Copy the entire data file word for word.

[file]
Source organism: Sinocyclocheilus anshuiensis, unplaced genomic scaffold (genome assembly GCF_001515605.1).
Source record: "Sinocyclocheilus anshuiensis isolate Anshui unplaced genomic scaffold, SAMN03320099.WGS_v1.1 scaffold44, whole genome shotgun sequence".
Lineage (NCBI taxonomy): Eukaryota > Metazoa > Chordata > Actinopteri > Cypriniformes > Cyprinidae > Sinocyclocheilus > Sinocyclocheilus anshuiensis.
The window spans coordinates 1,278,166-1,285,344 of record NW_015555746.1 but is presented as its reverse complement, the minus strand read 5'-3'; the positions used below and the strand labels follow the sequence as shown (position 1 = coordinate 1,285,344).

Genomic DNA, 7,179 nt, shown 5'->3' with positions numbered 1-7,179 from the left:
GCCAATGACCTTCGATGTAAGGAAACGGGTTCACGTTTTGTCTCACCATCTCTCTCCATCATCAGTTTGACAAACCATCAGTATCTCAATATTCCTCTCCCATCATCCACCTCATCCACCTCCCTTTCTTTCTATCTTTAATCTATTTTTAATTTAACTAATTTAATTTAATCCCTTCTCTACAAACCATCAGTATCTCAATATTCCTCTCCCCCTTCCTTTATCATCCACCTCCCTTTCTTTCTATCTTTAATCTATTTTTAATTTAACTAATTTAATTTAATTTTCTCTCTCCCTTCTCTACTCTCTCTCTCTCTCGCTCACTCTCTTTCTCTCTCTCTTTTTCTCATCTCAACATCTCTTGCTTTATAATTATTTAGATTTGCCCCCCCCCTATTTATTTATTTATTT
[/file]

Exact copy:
Source organism: Sinocyclocheilus anshuiensis, unplaced genomic scaffold (genome assembly GCF_001515605.1).
Source record: "Sinocyclocheilus anshuiensis isolate Anshui unplaced genomic scaffold, SAMN03320099.WGS_v1.1 scaffold44, whole genome shotgun sequence".
Lineage (NCBI taxonomy): Eukaryota > Metazoa > Chordata > Actinopteri > Cypriniformes > Cyprinidae > Sinocyclocheilus > Sinocyclocheilus anshuiensis.
The window spans coordinates 1,278,166-1,285,344 of record NW_015555746.1 but is presented as its reverse complement, the minus strand read 5'-3'; the positions used below and the strand labels follow the sequence as shown (position 1 = coordinate 1,285,344).

Genomic DNA, 7,179 nt, shown 5'->3' with positions numbered 1-7,179 from the left:
GCCAATGACCTTCGATGTAAGGAAACGGGTTCACGTTTTGTCTCACCATCTCTCTCCATCATCAGTTTGACAAACCATCAGTATCTCAATATTCCTCTCCCATCATCCACCTCATCCACCTCCCTTTCTTTCTATCTTTAATCTATTTTTAATTTAACTAATTTAATTTAATCCCTTCTCTACAAACCATCAGTATCTCAATATTCCTCTCCCCCTTCCTTTATCATCCACCTCCCTTTCTTTCTATCTTTAATCTATTTTTAATTTAACTAATTTAATTTAATTTTCTCTCTCCCTTCTCTACTCTCTCTCTCTCTCGCTCACTCTCTTTCTCTCTCTCTTTTTCTCATCTCAACATCTCTTGCTTTATAATTATTTAGATTTGCCCCCCCCCTATTTATTTATTTATTT